Some time in the early 1990s my brother John, who is ten years younger than me, showed up in Santa Cruz with an old ukulele he had bought in a music shop in San Luis Obispo. He said I should get one too, and then we could play along with dad and be like the Partridge family. I thought that was a great idea. (I have left out my story about learning to play guitar and bass, and being in a real loud teeny-bop-acid-pop-rock band.) I went to the flea market and miraculously found a nice Aloha Royal Hawaiian ukulele for only twenty bucks. I also found an old instruction manual, and tuned the uke up to A,D,F#,B (what I now call the mainland tuning) like it told me to do, then I learned the chords. We never did form a family band, but my dad and I would play together at family gatherings, songs like Moonlight Bay, Pretty Baby, and Dark Town Strutters Ball. I began to fall in love with the ukulele and started to bring it with me where ever I went.
How I became a book artist is another story and can be found in other places (like our web site: http://members.cruzio.com/~peteranddonna/index.htm). When I went on business trips, to lecture, teach classes or to book fairs, I would bring my ukulele. But even thought a uke is small, it began to become hard to justify taking up that much space for something I was not going to try to sell. Especially when we went overseas. Then I got this idea, I would make a uke into a book. Then I could try to sell it, and have my justification.
The first book I made was a fanning book, using a Sunset Guide to Hawaii. The uke I used was the one my brother had bought in San Luis Obispo. It had broken and the bridge had pulled off, and he had given it to me. I fixed it up, but it didn't play that good, so I didn't feel bad about using it for a book project. In fact, it seemed a weird twist of fate. I cut the pages of the Sunset Guide into the shape of the ukulele's body, with pinking sheers so that they had the feeling of a pineapple. I attached these pages to the back of the uke and made a cover bound with tapa cloth to complete the effect. The first time I carried this "ukulele book" on a trip, I found the flaw in my plan; it sounded and played terrible. I determined that every ukulele book after that would have to be able to play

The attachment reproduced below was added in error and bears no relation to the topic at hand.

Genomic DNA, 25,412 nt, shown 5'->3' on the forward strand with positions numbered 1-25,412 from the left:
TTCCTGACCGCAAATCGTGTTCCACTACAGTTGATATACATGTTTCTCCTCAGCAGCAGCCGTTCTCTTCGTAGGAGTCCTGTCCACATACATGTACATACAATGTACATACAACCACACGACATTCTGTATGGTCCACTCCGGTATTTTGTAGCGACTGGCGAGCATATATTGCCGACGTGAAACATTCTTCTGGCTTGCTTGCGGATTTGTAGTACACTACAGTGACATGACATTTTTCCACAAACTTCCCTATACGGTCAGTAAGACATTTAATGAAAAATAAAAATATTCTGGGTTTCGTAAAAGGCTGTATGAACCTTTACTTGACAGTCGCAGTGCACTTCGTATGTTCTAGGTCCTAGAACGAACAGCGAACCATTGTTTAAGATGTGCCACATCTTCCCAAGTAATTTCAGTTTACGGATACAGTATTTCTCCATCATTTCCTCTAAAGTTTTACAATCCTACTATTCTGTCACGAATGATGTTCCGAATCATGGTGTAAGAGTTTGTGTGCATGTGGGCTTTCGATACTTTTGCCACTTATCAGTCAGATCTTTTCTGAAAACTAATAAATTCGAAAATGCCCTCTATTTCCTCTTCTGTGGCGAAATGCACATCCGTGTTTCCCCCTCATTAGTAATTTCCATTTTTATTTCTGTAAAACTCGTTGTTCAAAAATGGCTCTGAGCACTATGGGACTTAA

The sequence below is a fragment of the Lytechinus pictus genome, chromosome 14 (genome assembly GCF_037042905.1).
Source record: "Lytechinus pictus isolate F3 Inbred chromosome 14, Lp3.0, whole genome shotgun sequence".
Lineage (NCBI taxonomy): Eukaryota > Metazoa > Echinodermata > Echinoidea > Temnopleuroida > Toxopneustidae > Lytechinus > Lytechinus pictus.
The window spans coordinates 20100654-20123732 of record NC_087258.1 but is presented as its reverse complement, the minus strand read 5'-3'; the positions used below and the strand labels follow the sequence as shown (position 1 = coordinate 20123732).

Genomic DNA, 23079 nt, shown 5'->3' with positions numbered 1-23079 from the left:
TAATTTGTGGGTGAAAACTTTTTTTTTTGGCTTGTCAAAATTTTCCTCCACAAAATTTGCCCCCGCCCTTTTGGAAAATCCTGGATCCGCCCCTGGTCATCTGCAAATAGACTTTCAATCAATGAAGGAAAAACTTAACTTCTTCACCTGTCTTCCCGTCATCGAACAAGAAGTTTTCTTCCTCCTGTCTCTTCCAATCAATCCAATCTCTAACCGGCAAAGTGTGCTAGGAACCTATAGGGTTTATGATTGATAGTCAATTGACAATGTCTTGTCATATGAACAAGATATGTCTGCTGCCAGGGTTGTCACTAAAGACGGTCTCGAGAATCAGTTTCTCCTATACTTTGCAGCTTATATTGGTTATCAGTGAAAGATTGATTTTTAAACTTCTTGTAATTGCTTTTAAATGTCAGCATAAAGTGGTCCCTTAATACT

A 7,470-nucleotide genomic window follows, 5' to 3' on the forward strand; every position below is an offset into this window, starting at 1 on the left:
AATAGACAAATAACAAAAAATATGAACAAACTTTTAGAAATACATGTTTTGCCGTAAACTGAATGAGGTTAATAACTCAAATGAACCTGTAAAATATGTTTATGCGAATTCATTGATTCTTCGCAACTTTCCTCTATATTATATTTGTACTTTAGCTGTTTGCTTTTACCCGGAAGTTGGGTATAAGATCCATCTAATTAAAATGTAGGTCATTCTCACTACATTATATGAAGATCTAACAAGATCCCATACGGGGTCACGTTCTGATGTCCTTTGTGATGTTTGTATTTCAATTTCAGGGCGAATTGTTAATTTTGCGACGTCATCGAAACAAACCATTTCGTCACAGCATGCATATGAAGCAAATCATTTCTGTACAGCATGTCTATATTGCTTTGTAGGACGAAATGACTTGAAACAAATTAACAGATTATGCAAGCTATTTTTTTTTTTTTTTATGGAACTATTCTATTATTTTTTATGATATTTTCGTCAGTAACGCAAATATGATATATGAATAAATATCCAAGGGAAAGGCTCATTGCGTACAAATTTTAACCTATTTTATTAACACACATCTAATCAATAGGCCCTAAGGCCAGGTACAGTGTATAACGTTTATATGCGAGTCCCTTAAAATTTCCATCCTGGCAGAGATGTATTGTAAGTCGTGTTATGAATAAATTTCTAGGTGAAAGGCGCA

I then got this idea to try to make a series of artists books out of ukuleles. They would incorporate every book structure, every format or concept I could think of, into a uke. I began looking for old and broken ukuleles, but they turned out to be almost impossible to find. Then I found out there was a guy in town, Rick McKee, who was in the guitar repair business and who had gone crazy over ukuleles. He was buying them all up before me. We became friends and he let me have a few, and began to teach me how to repair them right. Rick, who also performs on the uke as "Ukulele Dick", introduced me to another uke person in town, Tony Graziano. Tony actually made ukuleles, beautiful ones. Tony also agreed to help me with my project, and his assistance with tools, help and advice has made the completion of the series possible. Tony told me about the Ukulele Festival in Hayward, California, and there I was able to purchase about twenty broken ukuleles from a collector. Thus the project began, and the result is the collection of twenty-five book objects you can see in the show or view on our web site: http://www.baymoon.com/~ukulelebooks/.
Before this ends, I need to mention (though if you know about our work as book artists I will be evident) that even though I am writing this essay as if the work was mine, all the ukulele books were really done in collaboration with my wife Donna, and they would have been impossible to create without her artistic skills.
We are now looking for venues to show these book art sculptures. If you have any ideas please let me know.